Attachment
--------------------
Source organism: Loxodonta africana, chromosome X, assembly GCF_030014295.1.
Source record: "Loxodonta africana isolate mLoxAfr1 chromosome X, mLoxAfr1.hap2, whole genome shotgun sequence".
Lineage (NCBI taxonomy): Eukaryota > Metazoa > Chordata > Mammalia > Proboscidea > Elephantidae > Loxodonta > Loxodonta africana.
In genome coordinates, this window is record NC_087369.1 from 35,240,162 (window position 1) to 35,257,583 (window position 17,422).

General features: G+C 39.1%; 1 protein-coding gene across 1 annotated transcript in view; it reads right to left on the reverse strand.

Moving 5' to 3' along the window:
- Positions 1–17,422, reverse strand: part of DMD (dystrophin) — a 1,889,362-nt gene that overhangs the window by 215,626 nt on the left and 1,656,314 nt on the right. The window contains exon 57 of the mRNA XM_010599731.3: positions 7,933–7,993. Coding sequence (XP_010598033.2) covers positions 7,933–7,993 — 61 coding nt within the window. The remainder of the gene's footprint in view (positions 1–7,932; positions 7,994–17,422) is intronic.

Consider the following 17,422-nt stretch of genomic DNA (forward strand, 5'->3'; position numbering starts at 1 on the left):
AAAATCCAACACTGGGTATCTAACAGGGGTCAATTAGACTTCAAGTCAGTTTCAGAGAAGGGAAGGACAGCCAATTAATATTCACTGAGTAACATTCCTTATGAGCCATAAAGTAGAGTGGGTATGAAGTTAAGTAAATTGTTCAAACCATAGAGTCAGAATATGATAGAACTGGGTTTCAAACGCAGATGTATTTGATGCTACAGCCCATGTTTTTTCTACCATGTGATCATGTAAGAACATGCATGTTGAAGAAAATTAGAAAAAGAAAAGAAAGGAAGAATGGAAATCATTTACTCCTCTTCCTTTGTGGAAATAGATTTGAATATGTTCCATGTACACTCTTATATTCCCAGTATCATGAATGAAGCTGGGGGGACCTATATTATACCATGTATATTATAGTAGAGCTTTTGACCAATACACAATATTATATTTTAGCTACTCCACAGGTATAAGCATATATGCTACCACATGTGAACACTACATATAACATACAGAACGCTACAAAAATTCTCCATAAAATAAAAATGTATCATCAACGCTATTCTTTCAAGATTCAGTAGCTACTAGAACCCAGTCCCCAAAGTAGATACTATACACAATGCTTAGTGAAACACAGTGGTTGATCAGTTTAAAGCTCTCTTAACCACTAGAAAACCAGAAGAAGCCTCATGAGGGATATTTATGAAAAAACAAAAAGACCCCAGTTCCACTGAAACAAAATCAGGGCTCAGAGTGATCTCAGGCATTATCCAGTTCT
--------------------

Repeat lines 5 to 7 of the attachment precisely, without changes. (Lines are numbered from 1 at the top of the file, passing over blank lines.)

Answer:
General features: G+C 39.1%; 1 protein-coding gene across 1 annotated transcript in view; it reads right to left on the reverse strand.

Moving 5' to 3' along the window:
- Positions 1–17,422, reverse strand: part of DMD (dystrophin) — a 1,889,362-nt gene that overhangs the window by 215,626 nt on the left and 1,656,314 nt on the right. The window contains exon 57 of the mRNA XM_010599731.3: positions 7,933–7,993. Coding sequence (XP_010598033.2) covers positions 7,933–7,993 — 61 coding nt within the window. The remainder of the gene's footprint in view (positions 1–7,932; positions 7,994–17,422) is intronic.